More than fifty percent of Indonesians live in cities, and this figure is projected to rise to 60 percent by 2015. The swift increase in urban migration and urbanization has outpaced the expansion of water and sanitation facilities; many households that draw water from a pump, well or spring are doing so within 10 meters of a septic tank or toilet discharge. Diarrhea is still a major cause of death amongst Indonesian children under the age of five years. Compared to children from households using piped water, diarrhea rates are 34 per cent higher among young children from households using an open well for drinking water.
UNICEF’s WASH program is pioneering much-needed improvements in water, sanitation and hygiene in urban areas in the country. For Indonesia’s urban slum dwellers, access to potable water is particularly problematic. As WASH Specialist Claire Quillet points out, some slum dwellers in Indonesia are just above the poverty line; they may work in Jakarta and take home a decent salary. But, instead of paying high city rents, they save their wages and send money back home to their village-dwelling families.
While slum dwellers avoid high city rents, though, they fall victim to the other costs of living in slums. Without access to safe water sources, they are forced to buy water at vastly inflated prices from water vendors, who, says Quillet, overcharge for their services.
“The water vendors sell the water at a much higher price than the price in Jakarta” she said. “They do their business because they know the water company cannot legally put their pipes there. People have no choice.”
Quillet said that WASH has been helping communities and working with water companies to find a solution:
“Because the slum settlements are mainly illegal, the water company cannot provide water to these people. So we developed a specific way [to help]. The water company will pipe water up to the border and the community will provide and connect the remaining pipe to their households, creating the pipe network for household water supply. The water company cannot do it at a household level and provide a tap in each house.”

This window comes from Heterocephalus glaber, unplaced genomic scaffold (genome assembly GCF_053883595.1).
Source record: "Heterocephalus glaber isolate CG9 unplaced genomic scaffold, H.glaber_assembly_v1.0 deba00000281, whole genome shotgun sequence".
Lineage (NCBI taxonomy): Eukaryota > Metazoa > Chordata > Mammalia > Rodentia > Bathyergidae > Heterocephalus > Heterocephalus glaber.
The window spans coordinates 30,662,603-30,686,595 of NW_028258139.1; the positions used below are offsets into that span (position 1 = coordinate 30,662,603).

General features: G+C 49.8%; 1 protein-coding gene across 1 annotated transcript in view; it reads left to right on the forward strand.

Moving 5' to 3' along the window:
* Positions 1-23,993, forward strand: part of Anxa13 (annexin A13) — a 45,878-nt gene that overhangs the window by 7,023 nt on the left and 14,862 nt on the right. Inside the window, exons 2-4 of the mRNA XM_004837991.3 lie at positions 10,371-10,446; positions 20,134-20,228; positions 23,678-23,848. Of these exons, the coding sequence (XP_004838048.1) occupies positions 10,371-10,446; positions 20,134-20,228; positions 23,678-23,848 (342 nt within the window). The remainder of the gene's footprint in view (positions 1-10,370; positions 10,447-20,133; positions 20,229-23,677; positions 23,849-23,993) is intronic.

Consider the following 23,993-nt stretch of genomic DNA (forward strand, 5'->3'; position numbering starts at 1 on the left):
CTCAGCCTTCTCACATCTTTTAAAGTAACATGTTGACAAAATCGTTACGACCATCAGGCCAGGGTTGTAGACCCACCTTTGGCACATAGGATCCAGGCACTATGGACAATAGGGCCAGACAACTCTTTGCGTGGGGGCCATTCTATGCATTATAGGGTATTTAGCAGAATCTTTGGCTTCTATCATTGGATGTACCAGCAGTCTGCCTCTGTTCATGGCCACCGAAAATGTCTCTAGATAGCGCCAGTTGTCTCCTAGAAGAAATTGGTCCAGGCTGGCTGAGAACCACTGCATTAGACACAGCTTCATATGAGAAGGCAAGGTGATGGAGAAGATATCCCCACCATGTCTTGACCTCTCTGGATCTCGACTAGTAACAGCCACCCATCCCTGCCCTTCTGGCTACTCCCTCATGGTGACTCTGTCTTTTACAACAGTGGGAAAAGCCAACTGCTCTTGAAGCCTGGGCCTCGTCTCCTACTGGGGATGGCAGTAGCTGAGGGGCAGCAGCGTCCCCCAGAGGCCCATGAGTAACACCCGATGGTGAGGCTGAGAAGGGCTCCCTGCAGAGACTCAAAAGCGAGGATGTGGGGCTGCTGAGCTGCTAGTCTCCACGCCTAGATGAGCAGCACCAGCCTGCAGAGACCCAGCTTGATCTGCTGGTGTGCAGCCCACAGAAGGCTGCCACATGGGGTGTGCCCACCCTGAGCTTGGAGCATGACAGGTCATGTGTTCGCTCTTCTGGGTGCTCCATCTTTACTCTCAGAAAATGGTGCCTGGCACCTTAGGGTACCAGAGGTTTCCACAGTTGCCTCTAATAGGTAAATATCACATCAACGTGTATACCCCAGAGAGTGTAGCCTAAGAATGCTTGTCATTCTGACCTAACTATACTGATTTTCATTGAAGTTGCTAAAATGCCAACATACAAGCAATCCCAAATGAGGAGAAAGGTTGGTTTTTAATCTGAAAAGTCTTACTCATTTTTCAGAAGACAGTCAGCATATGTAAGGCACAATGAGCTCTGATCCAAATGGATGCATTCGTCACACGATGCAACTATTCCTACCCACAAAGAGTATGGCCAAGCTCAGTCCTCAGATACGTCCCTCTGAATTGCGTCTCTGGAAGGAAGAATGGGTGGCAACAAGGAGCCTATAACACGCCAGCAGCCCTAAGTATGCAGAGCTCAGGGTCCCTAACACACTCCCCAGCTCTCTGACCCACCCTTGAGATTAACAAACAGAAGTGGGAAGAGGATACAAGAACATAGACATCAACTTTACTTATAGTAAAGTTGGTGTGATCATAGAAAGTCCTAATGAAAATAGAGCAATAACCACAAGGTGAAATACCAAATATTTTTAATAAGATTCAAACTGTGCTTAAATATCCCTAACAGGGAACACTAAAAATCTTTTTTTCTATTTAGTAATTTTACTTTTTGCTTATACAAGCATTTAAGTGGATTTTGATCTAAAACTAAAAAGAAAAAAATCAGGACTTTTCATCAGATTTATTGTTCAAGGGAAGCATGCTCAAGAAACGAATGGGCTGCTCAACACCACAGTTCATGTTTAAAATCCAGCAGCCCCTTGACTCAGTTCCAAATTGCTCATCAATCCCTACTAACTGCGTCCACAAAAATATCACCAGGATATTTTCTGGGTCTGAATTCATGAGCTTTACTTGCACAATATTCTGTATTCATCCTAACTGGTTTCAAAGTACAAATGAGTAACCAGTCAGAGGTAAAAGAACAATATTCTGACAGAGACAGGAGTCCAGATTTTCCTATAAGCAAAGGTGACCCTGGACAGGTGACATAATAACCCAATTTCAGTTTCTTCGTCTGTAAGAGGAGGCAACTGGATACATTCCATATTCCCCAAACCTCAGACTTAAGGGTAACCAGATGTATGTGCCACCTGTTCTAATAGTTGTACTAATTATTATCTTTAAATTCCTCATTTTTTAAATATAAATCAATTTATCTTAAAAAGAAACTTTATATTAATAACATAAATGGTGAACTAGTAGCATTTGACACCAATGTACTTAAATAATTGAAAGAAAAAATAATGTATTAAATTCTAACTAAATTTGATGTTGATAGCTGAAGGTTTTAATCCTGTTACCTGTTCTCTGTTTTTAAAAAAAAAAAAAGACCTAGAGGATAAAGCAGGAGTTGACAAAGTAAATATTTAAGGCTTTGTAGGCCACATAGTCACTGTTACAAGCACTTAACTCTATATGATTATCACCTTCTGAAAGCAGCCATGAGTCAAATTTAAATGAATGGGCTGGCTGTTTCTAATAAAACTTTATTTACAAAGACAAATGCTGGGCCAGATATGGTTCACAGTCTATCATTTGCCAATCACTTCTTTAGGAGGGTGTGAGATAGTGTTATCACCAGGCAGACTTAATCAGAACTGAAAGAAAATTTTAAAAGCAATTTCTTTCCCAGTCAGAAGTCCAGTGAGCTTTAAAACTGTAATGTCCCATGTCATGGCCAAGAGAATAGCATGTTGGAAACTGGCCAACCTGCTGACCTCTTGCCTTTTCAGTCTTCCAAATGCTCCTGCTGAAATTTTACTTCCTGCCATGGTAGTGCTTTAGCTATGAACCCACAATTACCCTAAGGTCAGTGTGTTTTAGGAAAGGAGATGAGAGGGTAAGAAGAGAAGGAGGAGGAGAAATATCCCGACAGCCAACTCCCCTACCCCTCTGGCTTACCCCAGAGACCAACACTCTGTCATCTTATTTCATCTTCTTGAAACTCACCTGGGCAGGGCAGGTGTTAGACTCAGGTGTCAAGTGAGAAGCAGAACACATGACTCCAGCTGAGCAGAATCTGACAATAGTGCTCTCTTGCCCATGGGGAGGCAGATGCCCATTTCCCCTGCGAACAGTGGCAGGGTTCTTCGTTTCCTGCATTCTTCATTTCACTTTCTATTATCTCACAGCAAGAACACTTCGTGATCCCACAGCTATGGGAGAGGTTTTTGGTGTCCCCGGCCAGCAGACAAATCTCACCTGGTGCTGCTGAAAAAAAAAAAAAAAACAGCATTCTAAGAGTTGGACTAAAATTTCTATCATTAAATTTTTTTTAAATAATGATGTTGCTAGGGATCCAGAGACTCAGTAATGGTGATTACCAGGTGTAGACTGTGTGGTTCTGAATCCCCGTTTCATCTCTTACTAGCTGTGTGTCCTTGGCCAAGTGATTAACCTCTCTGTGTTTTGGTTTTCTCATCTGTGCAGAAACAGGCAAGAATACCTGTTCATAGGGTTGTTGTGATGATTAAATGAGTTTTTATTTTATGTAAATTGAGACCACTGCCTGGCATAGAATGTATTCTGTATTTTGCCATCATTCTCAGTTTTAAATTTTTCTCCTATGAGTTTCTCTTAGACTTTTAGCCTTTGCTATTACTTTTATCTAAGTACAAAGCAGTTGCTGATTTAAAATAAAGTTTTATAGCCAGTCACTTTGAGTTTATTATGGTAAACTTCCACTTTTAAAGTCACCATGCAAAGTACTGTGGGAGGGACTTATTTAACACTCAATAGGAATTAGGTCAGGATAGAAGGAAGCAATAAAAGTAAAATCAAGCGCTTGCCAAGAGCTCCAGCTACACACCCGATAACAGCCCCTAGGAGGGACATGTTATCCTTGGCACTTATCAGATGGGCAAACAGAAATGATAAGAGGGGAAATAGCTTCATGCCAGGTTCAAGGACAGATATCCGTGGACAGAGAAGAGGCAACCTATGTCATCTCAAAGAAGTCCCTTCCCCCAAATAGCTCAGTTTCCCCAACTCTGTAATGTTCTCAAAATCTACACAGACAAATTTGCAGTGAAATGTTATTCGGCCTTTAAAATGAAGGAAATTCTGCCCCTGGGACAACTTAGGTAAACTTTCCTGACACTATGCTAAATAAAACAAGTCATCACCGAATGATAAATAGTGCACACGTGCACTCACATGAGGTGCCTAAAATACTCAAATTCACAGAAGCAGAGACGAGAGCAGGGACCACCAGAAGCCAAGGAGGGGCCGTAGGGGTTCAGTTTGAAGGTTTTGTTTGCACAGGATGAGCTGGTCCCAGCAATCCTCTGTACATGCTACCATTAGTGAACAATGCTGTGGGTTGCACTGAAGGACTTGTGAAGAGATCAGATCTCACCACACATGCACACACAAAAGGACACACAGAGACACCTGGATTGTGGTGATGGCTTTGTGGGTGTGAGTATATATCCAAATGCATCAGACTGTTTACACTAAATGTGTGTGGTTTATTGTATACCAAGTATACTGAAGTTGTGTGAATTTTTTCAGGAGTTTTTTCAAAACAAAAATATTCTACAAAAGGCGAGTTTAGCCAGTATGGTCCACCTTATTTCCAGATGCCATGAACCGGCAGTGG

Since 2007, UNICEF, along with Mercy Corps, Care International and government officials, as part of the Water, Environment and Sanitation program, have been working with five cities in eastern Indonesia, all of which have dense slum populations: Ambon, Makassar, Jayapura, Kupang, and Mataram. As well as this urban component, it also works in rural areas and schools.
According to the assessment report on the project, it was a success and made a significant contribution to the hygiene practices in the targeted communities in five cities in eastern Indonesia. For example, a total of 175,275 urban slum inhabitants benefited having access to sanitary toilets and have adopted proper hand washing techniques using water and soap. A total of 19,635 (98 per cent of the target figure of 20,000) persons from 3,927 households in urban slums gained access to safe drinking water. Advances were also made in solid waste management and garbage disposal.
The successful model established in urban areas by WASH was used to develop the “Green and Clean Slums Project” funded by USAID that was implemented by UNICEF in the cities of Makassar, Kupang and Jayapura. The programme, which ended recently, focused on improving water and sanitation by building the capacity of water utilities and city water and sanitation working groups, providing community and school facilities, and improving solid waste management.
By helping the community build latrines where they are most needed, promoting hygiene behaviour change, and improving the environmental conditions of the slums through the provision of solid waste management, “Green and Clean Slums” was a way for local government, local water companies and slum communities to work together; it is also a truly noteworthy example of the innovative work that UNICEF is implementing to help Indonesia’s urban poor.